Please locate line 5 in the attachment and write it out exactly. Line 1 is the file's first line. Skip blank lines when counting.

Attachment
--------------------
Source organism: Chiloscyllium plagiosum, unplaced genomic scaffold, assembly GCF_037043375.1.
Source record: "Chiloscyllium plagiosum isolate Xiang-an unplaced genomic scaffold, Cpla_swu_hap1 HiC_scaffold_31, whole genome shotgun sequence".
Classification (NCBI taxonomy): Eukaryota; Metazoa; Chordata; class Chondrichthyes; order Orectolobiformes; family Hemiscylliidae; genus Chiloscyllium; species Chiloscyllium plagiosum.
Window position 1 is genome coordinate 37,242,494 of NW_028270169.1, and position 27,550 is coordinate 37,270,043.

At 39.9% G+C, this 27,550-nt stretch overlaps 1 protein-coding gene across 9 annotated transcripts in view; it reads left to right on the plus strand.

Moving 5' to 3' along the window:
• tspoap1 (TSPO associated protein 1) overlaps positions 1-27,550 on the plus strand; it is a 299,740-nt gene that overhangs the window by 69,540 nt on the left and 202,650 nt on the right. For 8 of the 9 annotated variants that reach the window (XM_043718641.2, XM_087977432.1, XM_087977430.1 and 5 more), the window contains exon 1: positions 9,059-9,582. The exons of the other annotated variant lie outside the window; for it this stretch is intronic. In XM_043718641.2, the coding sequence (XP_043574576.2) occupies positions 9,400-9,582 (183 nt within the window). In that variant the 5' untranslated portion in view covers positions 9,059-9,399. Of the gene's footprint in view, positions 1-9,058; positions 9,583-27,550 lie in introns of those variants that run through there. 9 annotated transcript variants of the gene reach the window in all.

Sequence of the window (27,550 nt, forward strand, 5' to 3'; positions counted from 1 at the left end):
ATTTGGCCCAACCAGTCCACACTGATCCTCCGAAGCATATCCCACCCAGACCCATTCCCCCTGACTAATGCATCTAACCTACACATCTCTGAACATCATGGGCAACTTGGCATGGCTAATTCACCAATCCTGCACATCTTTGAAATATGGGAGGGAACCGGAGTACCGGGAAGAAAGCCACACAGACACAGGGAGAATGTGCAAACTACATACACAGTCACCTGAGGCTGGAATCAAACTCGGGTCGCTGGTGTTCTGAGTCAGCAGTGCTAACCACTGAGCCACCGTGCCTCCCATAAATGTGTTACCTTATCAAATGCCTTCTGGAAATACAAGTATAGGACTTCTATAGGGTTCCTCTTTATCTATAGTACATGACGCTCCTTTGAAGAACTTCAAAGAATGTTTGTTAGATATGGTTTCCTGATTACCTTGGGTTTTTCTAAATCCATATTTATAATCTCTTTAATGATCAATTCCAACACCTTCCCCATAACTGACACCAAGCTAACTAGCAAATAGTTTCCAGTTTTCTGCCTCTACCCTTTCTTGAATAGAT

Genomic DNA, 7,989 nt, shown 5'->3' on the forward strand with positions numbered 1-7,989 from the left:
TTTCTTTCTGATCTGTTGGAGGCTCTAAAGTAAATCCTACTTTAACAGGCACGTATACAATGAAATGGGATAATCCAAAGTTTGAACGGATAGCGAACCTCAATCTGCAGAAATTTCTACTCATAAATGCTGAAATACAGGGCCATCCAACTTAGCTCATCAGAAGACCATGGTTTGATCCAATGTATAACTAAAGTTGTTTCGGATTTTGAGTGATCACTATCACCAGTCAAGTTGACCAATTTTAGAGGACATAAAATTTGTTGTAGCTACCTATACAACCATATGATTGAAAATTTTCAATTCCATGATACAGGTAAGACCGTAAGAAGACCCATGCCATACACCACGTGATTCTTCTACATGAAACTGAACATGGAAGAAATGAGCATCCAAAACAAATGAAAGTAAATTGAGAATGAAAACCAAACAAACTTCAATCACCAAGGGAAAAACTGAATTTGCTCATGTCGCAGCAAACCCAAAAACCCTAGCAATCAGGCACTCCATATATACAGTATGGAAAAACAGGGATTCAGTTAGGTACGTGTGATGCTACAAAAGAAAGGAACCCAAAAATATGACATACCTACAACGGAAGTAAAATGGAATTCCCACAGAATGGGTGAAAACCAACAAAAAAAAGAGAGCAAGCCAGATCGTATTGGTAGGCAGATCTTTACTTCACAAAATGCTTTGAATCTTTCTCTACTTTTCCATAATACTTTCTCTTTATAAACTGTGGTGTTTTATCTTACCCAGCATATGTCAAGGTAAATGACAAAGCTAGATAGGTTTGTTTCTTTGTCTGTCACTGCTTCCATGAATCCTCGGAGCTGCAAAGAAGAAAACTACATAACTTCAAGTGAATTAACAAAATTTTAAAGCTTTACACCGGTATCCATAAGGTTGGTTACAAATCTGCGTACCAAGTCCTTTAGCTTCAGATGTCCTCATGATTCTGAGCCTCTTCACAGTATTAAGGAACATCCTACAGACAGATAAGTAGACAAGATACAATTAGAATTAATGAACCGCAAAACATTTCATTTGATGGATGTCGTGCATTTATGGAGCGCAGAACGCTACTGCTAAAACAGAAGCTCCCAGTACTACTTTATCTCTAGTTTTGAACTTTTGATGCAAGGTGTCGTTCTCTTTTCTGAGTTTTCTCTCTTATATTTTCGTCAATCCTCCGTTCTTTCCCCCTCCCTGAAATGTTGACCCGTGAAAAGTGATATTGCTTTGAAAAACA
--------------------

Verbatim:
At 39.9% G+C, this 27,550-nt stretch overlaps 1 protein-coding gene across 9 annotated transcripts in view; it reads left to right on the plus strand.